h a l f b a k e r y
It's the thought that counts.

meta:

account: browse anonymously, or get an account and write.

 user: pass:
register,

# Air tethered kite

Ride the jetstream, using drogue parachute to create thrust
 (+7, -1) [vote for, against]

In order for a kite to produce lift, and remain in the sky, it must be moving relative to the air around it.

This is most commonly accomplished by means of a string which is anchored on the ground. From the kite's point of view, the string is providing forward thrust (and a downward load, but we'll ignore that).

What if the kite was flown into an area with high-speed wind, such as one of the world's four jet streams, which has much lower speed wind around it?

A drogue parachute, inside the jet stream, could pull a cable attached to a kite flying above the jet stream. Drag on the chute moves the kite/chute system along, and the tension on the cable provides thrust for the kite (which is, after all, in slower air).

The kite would of course need flight control surfaces, in order to keep the drogue centered within the width of the jet stream, and at an appropriate height for the drogue to be in the jet stream, with the kite outside it.

To keep the cable between the kite and the drogue parachute from being too close to horizontal (which would result in the the kite entering the jet stream, or the drogue leaving the jet stream) there would need to be a heavy weight somewhere in between the two.

Naturally, this would be the ideal location for whatever payload the kite is to carry.

If the payload needs electrical power, a wind turbine could be attached to either the kite or the drogue chute. If the kite is to fly "forever," this would be necessary, in order to provide power for the kite's control surfaces.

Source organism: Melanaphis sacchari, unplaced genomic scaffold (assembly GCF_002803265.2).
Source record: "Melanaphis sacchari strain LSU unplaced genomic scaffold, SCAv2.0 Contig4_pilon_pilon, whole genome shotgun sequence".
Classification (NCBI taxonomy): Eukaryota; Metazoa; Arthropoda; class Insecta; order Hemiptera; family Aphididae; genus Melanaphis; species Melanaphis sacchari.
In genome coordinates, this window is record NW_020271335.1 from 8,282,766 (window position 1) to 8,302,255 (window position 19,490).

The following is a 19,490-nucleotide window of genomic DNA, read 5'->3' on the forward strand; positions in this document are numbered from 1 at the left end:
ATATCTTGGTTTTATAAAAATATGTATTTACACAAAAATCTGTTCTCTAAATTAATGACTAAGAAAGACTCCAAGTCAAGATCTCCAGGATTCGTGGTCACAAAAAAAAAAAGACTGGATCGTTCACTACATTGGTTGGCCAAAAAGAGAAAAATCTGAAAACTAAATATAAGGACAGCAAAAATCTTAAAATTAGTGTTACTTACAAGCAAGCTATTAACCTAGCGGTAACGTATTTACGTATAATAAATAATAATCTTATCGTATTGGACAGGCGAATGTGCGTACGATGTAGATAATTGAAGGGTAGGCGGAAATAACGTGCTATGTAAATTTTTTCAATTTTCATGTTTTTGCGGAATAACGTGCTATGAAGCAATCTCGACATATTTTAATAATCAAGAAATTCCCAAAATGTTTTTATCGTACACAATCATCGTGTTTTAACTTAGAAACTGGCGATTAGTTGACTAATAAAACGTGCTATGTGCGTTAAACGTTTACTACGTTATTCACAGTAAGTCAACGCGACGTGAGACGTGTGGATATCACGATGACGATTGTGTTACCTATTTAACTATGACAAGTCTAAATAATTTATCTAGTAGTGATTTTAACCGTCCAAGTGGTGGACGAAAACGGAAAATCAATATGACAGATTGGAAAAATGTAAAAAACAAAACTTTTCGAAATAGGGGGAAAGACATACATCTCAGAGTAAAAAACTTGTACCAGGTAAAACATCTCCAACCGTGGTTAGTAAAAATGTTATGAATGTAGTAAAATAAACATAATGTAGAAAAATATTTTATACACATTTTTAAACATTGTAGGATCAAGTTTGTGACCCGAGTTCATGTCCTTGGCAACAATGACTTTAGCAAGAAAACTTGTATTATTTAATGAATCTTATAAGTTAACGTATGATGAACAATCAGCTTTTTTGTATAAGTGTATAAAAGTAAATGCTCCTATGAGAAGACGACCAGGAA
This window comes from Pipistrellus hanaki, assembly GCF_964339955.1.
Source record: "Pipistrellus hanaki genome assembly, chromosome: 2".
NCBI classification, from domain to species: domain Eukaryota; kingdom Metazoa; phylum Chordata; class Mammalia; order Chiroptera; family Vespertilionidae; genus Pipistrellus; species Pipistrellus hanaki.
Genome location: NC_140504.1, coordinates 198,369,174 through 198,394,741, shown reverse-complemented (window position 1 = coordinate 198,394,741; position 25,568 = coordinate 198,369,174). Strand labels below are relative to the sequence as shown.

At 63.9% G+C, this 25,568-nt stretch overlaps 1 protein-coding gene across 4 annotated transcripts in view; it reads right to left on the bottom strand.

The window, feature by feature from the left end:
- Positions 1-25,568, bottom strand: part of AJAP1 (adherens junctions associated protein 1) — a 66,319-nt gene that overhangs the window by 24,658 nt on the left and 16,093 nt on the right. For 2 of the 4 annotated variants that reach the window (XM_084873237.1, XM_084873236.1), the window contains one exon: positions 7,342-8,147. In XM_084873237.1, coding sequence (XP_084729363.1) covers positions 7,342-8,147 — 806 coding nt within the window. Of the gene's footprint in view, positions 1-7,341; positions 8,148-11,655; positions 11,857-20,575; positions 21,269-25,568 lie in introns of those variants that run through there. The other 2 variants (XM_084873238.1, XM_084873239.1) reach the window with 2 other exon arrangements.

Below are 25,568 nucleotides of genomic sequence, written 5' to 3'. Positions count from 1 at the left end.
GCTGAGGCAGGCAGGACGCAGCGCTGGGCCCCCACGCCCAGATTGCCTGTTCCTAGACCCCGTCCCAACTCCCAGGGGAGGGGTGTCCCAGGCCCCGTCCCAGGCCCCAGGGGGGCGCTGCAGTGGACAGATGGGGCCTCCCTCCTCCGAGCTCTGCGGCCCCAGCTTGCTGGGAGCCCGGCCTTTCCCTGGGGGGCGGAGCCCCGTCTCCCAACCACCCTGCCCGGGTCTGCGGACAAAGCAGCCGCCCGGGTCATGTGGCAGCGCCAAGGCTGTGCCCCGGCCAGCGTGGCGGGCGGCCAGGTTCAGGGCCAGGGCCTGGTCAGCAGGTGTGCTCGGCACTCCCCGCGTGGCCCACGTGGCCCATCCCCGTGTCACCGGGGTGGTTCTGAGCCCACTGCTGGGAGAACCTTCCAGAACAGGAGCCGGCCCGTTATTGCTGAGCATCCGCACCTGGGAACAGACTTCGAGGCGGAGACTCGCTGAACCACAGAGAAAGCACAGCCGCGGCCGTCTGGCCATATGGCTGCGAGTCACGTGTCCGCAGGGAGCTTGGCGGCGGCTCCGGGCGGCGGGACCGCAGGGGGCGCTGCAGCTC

To launch the system, the kite would be towed behind a conventional airplane in the same manner as a glider might be towed; once the airplane reaches the jet stream, it turns to face upwind (if it isn't already), moves above the stream, slowly lets out the payload, then most of the cable that's between the payload and drogue parachute, then finally releases the chute.

In order for the system to accurately locate the jet stream (which certainly isn't a perfect circle around the earth, and furthermore changes location seasonally), the kite is equipped with a doppler LIDAR system which can track the speed of the air in a 3D volume of space. This is the same technology which is being tested with some big wind turbines, to allow them to turn to face the wind seconds *before* the wind shifts direction, in order to produce more energy than they would if they merely responded to a weather vane.

The most likely type of payload would be whatever you'd normally stick in a weather balloon.

The existing technologies that this idea is in most direct competition with are weather balloon, and satellites.

However, where a balloon might stay up for tens of days (until the helium leaks out), this system can stay up until a mechanical failure occurs.

And it takes lots of money to put a satellite into space, so a jet stream powered kite is going to be much cheaper, if it works.

 — goldbb, Aug 18 2011

Automated solar airplane that could fly 24/7 and never needs to land http://www.physorg.com/news199158296.html
Maybe just every fortnight or so. [2 fries shy of a happy meal, Aug 18 2011]

 If someone could make an automated solar airplane that could fly 24/7 and never need to land, this idea would also compete with that.